A dungeoneer talks to Olgarth in the Knightmare Live stage show.

Knightmare Live in 2016

By David Goldstein

"The sky was all purple. There were people running everywhere," sang Prince in 1999.

This came to mind last Sunday, when a group of us journeyed into London on the day of the marathon and headed for the purple Udderbelly theatre at the Southbank Centre. The occasion: the opening night of Knightmare Live: Level 3.

The interactive stage show has been running since 2013, up and down the UK. It's even sidestepped left into Wales. This year, we were told, The Game has Changed. What did this mean?

A quest takes place in Knightmare Live, 2016.

The biggest change is multiple dungeoneers. Like the French and Spanish versions of Knightmare (episodes can be found online), when one dungeoneer perishes then another steps in to pick up the quest. The show we saw had three dungeoneers, who had all pledged for the chance via Knightmare Live's latest crowdfunding campaign.

The risk with multiple dungeoneers is that you feel less invested in the adventure and its outcome. But as with Knightmare itself, it keeps you on your toes as a watcher, reminding you that victory is not guaranteed. And if three dungeoneers in one session sounds radical, that did happen on Knightmare (in the same Series 1 episode where Treguard coined "Ooh nasty!").

The cast has almost totally changed, as happened on some series of Knightmare. My favourite new character was the excitable feathercat. Yes, we've seen cat-men on stage in leotards before, but not with feathers. The goblins are back, as is Lord Fear, who enjoys intruding and baiting the dungeoneer far too much to maintain any semblance of an evil lair.

Goblins in Knightmare Live, 2016.

The special effects have been taken up a notch. In addition to a changing, light-reactive backdrop, we also get to see through the eyeshield. It works on dragons' backs as well as on the ground.

Knightmare on TV moved from being a sequence of encounters and obstacles to a show of plots and drama (paving the way for that throne-based fantasy series everyone goes on about). Knightmare Live has shifted in the opposite direction.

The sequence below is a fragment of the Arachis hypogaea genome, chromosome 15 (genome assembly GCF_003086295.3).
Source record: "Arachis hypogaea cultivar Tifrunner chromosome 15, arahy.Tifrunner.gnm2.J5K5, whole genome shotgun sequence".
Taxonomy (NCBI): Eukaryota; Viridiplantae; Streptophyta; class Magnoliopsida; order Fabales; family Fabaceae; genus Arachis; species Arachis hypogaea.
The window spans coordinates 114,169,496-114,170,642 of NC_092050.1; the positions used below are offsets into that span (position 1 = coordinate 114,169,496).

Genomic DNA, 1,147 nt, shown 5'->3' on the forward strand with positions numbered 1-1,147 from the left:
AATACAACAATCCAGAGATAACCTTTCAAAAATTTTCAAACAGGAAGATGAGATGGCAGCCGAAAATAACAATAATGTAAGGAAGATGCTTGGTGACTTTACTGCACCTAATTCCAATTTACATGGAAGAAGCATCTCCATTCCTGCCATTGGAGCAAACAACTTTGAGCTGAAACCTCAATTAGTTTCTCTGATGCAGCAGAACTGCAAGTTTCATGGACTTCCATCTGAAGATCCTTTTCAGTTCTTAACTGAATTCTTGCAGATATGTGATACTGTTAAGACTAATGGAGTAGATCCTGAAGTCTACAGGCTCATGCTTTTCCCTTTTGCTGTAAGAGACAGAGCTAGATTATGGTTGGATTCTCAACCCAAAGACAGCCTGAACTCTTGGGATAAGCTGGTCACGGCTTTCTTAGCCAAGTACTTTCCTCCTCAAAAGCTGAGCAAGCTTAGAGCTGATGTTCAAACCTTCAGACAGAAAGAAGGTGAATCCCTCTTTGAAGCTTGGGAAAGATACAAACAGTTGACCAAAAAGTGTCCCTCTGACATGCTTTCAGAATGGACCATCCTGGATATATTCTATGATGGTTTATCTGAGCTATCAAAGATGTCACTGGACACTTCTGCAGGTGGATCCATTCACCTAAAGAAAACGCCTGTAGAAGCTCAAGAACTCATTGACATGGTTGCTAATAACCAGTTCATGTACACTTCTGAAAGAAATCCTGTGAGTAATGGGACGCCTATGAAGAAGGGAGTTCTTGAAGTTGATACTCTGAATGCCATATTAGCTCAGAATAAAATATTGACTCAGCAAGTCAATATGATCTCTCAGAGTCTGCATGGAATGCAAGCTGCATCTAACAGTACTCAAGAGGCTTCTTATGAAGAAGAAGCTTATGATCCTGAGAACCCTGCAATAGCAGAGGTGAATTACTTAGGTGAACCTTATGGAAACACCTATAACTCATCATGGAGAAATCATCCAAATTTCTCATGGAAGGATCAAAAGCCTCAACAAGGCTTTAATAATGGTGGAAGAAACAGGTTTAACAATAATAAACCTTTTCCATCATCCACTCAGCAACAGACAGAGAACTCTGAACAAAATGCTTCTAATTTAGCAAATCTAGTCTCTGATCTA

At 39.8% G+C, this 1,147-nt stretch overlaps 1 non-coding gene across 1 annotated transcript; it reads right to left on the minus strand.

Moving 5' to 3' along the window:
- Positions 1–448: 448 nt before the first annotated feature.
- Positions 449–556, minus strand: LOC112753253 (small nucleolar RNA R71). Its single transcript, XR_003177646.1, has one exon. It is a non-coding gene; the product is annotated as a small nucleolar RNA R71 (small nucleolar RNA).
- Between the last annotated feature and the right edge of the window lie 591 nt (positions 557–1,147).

Rather than walking through an overarching story, the team faces compelling individual challenges, testing the advisors' skill in swiftly putting one word in front of the other, and the dungeoneer's ability to do likewise with feet - for everything from rearranging matches to evading sharp things. Within this there are subplots and side-quests, some of which are inspired by the TV series. They present the team with moral dilemmas, surprisingly tough decisions and a few gambles.

There are also riddles.

With so much change in the air, there is room for the very unexpected. At one point in the TV series, Treguard wished he were the opposition so that he could win for a change. Who'd have thought we'd see that played out on stage a quarter-century later? While these impromptu twists made the show seem less prepared than it was, they also indicated it can get even better as the run continues, with the cast learning to anticiptate more and more of the eventualites.

Lord Fear in Knightmare Live, 2016.

Of course, not everything has changed. The watchers' involvement is still welcomed, to aid the team and to provide clue objects. This time, we also got to suggest the quest: a Really Good Work/Life Balance, hard to attain even in a fantasy realm.

The spinning blades remain present in the dungeon, electrifying the room as always when they rotate into action, and taking no prisoners.

Last but not least, Treguard is still in place. Paul Flannery's performance is as strong as ever, thinking on his feet and ensuring that the dungeon is nothing if not entertaining for all concerned. If anything, his appreciation of Knightmare Live's TV heritage has deepened, which is pleasing to see.

These days Paul also works at the Crystal Maze experience as one of their mazemasters (best moonlighting ever), but Lord Dunshelm is clearly still his passion, and his performance keeps Treguard a prince among men. And women. And feathercats.

Treguard in Knightmare Live, 2016.

I was dreaming when I wrote this: forgive me it goes astray. Even better, live the dream yourself by getting tickets for Knightmare Live and partying like it's 1987-1994.

Knightmare Live is at the Udderbelly Festival until 17th July.

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